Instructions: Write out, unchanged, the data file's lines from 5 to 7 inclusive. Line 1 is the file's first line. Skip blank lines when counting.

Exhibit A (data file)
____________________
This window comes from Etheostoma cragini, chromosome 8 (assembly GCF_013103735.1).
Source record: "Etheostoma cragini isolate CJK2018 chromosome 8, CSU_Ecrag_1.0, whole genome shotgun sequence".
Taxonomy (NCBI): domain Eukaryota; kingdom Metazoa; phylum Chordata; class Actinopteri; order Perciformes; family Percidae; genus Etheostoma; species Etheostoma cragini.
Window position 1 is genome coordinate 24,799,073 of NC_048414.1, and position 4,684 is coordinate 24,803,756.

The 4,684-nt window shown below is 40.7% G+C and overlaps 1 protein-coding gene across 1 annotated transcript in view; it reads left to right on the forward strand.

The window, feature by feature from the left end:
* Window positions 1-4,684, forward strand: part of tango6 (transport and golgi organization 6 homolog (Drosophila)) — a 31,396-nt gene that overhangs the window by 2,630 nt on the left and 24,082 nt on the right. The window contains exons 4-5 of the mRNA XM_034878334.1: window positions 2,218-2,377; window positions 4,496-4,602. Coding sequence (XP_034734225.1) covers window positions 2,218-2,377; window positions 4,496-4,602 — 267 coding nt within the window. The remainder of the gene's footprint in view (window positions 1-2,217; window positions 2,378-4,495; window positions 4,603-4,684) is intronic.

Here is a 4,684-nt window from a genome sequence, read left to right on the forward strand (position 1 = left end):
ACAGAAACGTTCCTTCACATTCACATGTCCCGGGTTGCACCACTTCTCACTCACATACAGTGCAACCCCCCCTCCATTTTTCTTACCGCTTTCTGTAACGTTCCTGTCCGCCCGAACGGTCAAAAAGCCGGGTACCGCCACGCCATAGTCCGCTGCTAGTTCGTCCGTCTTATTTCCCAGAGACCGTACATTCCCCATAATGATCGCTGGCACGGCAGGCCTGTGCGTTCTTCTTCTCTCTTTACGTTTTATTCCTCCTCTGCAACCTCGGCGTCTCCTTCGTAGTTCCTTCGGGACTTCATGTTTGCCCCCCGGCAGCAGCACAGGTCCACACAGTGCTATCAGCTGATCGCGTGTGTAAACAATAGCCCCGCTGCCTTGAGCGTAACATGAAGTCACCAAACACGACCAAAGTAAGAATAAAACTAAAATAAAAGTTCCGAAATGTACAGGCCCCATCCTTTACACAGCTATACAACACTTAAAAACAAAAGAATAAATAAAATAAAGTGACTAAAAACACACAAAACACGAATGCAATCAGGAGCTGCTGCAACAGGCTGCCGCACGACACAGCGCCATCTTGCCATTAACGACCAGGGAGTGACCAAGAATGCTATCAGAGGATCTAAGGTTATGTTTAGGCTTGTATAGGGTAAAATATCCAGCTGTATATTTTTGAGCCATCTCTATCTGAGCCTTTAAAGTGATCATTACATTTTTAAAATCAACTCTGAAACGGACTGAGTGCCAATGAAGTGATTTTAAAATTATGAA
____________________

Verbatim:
The 4,684-nt window shown below is 40.7% G+C and overlaps 1 protein-coding gene across 1 annotated transcript in view; it reads left to right on the forward strand.

The window, feature by feature from the left end:
* Window positions 1-4,684, forward strand: part of tango6 (transport and golgi organization 6 homolog (Drosophila)) — a 31,396-nt gene that overhangs the window by 2,630 nt on the left and 24,082 nt on the right. The window contains exons 4-5 of the mRNA XM_034878334.1: window positions 2,218-2,377; window positions 4,496-4,602. Coding sequence (XP_034734225.1) covers window positions 2,218-2,377; window positions 4,496-4,602 — 267 coding nt within the window. The remainder of the gene's footprint in view (window positions 1-2,217; window positions 2,378-4,495; window positions 4,603-4,684) is intronic.